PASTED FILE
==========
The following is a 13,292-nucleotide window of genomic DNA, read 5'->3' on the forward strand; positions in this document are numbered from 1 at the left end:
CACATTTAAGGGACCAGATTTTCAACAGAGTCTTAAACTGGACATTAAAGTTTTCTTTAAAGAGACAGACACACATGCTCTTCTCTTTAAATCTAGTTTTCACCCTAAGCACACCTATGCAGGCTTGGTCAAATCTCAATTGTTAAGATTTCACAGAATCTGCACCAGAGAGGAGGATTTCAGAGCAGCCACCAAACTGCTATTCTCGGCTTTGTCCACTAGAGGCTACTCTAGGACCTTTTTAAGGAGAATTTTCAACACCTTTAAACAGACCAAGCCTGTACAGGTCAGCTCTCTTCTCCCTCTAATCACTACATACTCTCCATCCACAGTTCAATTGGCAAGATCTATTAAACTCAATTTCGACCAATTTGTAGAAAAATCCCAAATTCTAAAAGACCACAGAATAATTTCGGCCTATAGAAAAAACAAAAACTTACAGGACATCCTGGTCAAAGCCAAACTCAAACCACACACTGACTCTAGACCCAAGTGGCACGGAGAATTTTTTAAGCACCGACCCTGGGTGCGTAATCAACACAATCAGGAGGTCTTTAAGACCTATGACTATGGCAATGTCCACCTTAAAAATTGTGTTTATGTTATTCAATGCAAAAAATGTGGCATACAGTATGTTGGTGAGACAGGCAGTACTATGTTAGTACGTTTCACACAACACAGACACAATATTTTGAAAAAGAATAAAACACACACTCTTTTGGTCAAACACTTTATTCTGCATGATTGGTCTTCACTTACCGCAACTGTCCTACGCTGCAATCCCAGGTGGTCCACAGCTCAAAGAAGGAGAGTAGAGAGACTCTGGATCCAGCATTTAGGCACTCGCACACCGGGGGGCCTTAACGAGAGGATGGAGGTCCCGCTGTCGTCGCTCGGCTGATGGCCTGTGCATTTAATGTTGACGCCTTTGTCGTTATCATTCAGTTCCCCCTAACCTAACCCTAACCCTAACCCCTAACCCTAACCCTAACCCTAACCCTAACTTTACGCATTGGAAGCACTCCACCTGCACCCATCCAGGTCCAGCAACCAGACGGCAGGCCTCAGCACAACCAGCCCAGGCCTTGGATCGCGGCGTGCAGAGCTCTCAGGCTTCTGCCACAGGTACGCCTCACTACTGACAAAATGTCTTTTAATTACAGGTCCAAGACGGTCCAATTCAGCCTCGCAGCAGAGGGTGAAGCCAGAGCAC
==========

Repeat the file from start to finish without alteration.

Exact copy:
The following is a 13,292-nucleotide window of genomic DNA, read 5'->3' on the forward strand; positions in this document are numbered from 1 at the left end:
CACATTTAAGGGACCAGATTTTCAACAGAGTCTTAAACTGGACATTAAAGTTTTCTTTAAAGAGACAGACACACATGCTCTTCTCTTTAAATCTAGTTTTCACCCTAAGCACACCTATGCAGGCTTGGTCAAATCTCAATTGTTAAGATTTCACAGAATCTGCACCAGAGAGGAGGATTTCAGAGCAGCCACCAAACTGCTATTCTCGGCTTTGTCCACTAGAGGCTACTCTAGGACCTTTTTAAGGAGAATTTTCAACACCTTTAAACAGACCAAGCCTGTACAGGTCAGCTCTCTTCTCCCTCTAATCACTACATACTCTCCATCCACAGTTCAATTGGCAAGATCTATTAAACTCAATTTCGACCAATTTGTAGAAAAATCCCAAATTCTAAAAGACCACAGAATAATTTCGGCCTATAGAAAAAACAAAAACTTACAGGACATCCTGGTCAAAGCCAAACTCAAACCACACACTGACTCTAGACCCAAGTGGCACGGAGAATTTTTTAAGCACCGACCCTGGGTGCGTAATCAACACAATCAGGAGGTCTTTAAGACCTATGACTATGGCAATGTCCACCTTAAAAATTGTGTTTATGTTATTCAATGCAAAAAATGTGGCATACAGTATGTTGGTGAGACAGGCAGTACTATGTTAGTACGTTTCACACAACACAGACACAATATTTTGAAAAAGAATAAAACACACACTCTTTTGGTCAAACACTTTATTCTGCATGATTGGTCTTCACTTACCGCAACTGTCCTACGCTGCAATCCCAGGTGGTCCACAGCTCAAAGAAGGAGAGTAGAGAGACTCTGGATCCAGCATTTAGGCACTCGCACACCGGGGGGCCTTAACGAGAGGATGGAGGTCCCGCTGTCGTCGCTCGGCTGATGGCCTGTGCATTTAATGTTGACGCCTTTGTCGTTATCATTCAGTTCCCCCTAACCTAACCCTAACCCTAACCCCTAACCCTAACCCTAACCCTAACCCTAACTTTACGCATTGGAAGCACTCCACCTGCACCCATCCAGGTCCAGCAACCAGACGGCAGGCCTCAGCACAACCAGCCCAGGCCTTGGATCGCGGCGTGCAGAGCTCTCAGGCTTCTGCCACAGGTACGCCTCACTACTGACAAAATGTCTTTTAATTACAGGTCCAAGACGGTCCAATTCAGCCTCGCAGCAGAGGGTGAAGCCAGAGCAC